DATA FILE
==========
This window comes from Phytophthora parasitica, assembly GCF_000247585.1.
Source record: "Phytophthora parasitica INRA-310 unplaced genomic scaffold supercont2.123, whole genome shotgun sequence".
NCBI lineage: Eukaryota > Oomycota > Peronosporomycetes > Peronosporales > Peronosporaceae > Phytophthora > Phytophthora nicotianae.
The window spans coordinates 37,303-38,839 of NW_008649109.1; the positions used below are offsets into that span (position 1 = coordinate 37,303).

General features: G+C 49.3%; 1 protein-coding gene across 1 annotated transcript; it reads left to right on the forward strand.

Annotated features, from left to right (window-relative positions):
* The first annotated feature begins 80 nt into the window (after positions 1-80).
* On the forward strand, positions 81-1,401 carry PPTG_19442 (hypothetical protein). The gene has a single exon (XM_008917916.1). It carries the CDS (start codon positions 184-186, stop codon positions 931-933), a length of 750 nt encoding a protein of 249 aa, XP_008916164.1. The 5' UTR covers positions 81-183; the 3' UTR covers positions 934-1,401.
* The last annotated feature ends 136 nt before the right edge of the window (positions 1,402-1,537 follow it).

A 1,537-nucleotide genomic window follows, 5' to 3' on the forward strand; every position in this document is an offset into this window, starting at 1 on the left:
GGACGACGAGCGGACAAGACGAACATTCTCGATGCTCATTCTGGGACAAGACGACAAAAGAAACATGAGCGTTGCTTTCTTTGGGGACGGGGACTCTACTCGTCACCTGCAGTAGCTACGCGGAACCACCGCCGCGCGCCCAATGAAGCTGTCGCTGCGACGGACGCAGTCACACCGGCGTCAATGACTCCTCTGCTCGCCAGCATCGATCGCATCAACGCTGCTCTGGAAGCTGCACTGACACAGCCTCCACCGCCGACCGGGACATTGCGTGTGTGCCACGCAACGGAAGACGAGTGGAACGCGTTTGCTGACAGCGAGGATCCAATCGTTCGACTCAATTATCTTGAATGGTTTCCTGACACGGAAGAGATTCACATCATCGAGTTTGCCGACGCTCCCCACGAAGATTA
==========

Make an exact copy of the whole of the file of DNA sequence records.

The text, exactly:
This window comes from Phytophthora parasitica, assembly GCF_000247585.1.
Source record: "Phytophthora parasitica INRA-310 unplaced genomic scaffold supercont2.123, whole genome shotgun sequence".
NCBI lineage: Eukaryota > Oomycota > Peronosporomycetes > Peronosporales > Peronosporaceae > Phytophthora > Phytophthora nicotianae.
The window spans coordinates 37,303-38,839 of NW_008649109.1; the positions used below are offsets into that span (position 1 = coordinate 37,303).

General features: G+C 49.3%; 1 protein-coding gene across 1 annotated transcript; it reads left to right on the forward strand.

Annotated features, from left to right (window-relative positions):
* The first annotated feature begins 80 nt into the window (after positions 1-80).
* On the forward strand, positions 81-1,401 carry PPTG_19442 (hypothetical protein). The gene has a single exon (XM_008917916.1). It carries the CDS (start codon positions 184-186, stop codon positions 931-933), a length of 750 nt encoding a protein of 249 aa, XP_008916164.1. The 5' UTR covers positions 81-183; the 3' UTR covers positions 934-1,401.
* The last annotated feature ends 136 nt before the right edge of the window (positions 1,402-1,537 follow it).

A 1,537-nucleotide genomic window follows, 5' to 3' on the forward strand; every position in this document is an offset into this window, starting at 1 on the left:
GGACGACGAGCGGACAAGACGAACATTCTCGATGCTCATTCTGGGACAAGACGACAAAAGAAACATGAGCGTTGCTTTCTTTGGGGACGGGGACTCTACTCGTCACCTGCAGTAGCTACGCGGAACCACCGCCGCGCGCCCAATGAAGCTGTCGCTGCGACGGACGCAGTCACACCGGCGTCAATGACTCCTCTGCTCGCCAGCATCGATCGCATCAACGCTGCTCTGGAAGCTGCACTGACACAGCCTCCACCGCCGACCGGGACATTGCGTGTGTGCCACGCAACGGAAGACGAGTGGAACGCGTTTGCTGACAGCGAGGATCCAATCGTTCGACTCAATTATCTTGAATGGTTTCCTGACACGGAAGAGATTCACATCATCGAGTTTGCCGACGCTCCCCACGAAGATTA